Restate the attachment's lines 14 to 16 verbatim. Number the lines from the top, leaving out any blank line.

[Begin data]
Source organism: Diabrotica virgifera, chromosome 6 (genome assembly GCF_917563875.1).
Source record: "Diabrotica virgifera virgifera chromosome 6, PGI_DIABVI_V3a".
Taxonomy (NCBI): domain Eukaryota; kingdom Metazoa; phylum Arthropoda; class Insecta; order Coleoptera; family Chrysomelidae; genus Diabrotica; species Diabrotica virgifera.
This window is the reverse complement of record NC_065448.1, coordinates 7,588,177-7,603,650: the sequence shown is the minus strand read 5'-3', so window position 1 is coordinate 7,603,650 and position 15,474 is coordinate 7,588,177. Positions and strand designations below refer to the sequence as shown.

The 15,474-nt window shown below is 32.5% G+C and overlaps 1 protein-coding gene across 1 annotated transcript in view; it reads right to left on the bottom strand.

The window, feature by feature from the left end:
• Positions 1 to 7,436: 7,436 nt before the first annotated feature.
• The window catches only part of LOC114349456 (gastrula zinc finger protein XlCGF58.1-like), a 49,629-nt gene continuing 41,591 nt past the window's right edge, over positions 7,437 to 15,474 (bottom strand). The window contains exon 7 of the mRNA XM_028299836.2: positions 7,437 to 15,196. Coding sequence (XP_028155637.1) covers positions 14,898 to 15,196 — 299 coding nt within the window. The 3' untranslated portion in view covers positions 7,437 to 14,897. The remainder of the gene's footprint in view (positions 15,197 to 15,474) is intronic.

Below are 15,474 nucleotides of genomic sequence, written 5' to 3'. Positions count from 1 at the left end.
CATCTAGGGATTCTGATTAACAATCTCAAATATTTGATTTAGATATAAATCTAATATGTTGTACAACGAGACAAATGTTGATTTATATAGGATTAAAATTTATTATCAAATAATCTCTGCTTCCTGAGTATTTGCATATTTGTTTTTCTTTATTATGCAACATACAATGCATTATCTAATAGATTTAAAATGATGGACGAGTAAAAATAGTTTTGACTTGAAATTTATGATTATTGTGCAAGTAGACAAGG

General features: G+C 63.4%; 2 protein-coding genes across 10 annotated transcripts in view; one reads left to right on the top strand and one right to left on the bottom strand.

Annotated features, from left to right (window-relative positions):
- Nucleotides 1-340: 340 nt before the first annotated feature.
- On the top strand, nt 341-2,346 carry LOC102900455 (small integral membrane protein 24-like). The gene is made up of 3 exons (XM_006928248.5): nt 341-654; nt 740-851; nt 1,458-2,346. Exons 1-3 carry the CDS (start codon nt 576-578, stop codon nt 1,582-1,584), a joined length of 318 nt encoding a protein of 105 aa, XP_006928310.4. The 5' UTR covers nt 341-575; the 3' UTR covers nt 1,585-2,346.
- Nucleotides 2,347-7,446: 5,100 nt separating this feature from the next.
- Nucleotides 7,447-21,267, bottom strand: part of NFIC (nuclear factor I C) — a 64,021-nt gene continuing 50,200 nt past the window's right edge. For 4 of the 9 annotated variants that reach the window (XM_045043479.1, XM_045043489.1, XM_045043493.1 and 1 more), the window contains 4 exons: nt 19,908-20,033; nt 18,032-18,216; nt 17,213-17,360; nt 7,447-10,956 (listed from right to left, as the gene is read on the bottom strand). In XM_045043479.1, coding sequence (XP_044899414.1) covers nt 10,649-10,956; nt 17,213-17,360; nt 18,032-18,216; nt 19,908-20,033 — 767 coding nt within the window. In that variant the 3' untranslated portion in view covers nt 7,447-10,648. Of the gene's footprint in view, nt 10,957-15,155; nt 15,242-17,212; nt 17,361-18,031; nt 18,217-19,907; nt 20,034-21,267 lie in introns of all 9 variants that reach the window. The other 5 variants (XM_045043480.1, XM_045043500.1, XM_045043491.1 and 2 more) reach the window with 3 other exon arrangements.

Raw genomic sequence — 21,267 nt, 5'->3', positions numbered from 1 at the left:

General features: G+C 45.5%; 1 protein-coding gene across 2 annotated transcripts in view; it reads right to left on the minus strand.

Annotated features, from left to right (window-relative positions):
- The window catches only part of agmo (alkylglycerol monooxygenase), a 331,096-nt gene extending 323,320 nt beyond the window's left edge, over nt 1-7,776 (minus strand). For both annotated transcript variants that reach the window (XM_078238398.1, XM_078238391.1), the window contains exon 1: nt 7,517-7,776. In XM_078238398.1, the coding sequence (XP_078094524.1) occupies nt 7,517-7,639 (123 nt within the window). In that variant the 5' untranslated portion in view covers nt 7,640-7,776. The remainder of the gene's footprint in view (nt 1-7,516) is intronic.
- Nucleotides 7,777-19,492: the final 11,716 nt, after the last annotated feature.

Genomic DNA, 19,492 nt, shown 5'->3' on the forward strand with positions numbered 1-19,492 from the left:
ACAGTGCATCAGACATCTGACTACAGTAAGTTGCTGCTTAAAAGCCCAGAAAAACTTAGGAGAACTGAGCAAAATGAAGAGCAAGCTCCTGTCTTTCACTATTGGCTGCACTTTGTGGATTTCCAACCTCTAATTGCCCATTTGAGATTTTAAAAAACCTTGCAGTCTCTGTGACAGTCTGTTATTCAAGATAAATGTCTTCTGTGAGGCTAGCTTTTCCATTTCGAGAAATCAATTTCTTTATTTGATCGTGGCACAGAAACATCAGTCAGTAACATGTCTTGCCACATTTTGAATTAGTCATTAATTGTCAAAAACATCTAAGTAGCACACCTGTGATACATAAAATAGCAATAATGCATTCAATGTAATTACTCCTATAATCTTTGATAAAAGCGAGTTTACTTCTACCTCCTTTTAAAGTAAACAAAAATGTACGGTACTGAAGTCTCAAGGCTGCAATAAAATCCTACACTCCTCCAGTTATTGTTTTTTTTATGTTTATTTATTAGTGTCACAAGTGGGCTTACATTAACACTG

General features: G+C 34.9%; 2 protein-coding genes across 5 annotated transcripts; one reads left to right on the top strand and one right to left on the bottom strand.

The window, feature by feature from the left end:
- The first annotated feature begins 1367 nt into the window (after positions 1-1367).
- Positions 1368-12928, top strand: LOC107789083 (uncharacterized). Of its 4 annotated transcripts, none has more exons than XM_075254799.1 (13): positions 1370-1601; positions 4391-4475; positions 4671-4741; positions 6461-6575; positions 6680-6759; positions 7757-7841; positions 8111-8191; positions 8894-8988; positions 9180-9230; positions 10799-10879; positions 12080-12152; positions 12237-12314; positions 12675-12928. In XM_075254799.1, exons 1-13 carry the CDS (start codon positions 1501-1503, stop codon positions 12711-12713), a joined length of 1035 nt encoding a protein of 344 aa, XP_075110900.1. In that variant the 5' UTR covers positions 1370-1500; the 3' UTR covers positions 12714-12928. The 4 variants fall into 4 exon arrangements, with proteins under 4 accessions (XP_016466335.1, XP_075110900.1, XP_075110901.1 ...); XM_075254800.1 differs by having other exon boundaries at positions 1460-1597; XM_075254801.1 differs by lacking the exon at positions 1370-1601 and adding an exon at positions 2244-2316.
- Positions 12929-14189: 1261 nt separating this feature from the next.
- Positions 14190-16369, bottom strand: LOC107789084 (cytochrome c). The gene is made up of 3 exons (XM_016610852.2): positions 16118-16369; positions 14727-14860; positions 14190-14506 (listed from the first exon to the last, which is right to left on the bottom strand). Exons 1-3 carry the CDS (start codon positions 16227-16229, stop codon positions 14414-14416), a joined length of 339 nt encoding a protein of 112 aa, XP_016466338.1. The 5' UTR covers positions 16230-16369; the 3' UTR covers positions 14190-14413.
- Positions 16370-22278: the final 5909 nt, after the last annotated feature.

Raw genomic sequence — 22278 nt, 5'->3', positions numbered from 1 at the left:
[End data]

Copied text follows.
- On the top strand, nt 341-2,346 carry LOC102900455 (small integral membrane protein 24-like). The gene is made up of 3 exons (XM_006928248.5): nt 341-654; nt 740-851; nt 1,458-2,346. Exons 1-3 carry the CDS (start codon nt 576-578, stop codon nt 1,582-1,584), a joined length of 318 nt encoding a protein of 105 aa, XP_006928310.4. The 5' UTR covers nt 341-575; the 3' UTR covers nt 1,585-2,346.
- Nucleotides 2,347-7,446: 5,100 nt separating this feature from the next.
- Nucleotides 7,447-21,267, bottom strand: part of NFIC (nuclear factor I C) — a 64,021-nt gene continuing 50,200 nt past the window's right edge. For 4 of the 9 annotated variants that reach the window (XM_045043479.1, XM_045043489.1, XM_045043493.1 and 1 more), the window contains 4 exons: nt 19,908-20,033; nt 18,032-18,216; nt 17,213-17,360; nt 7,447-10,956 (listed from right to left, as the gene is read on the bottom strand). In XM_045043479.1, coding sequence (XP_044899414.1) covers nt 10,649-10,956; nt 17,213-17,360; nt 18,032-18,216; nt 19,908-20,033 — 767 coding nt within the window. In that variant the 3' untranslated portion in view covers nt 7,447-10,648. Of the gene's footprint in view, nt 10,957-15,155; nt 15,242-17,212; nt 17,361-18,031; nt 18,217-19,907; nt 20,034-21,267 lie in introns of all 9 variants that reach the window. The other 5 variants (XM_045043480.1, XM_045043500.1, XM_045043491.1 and 2 more) reach the window with 3 other exon arrangements.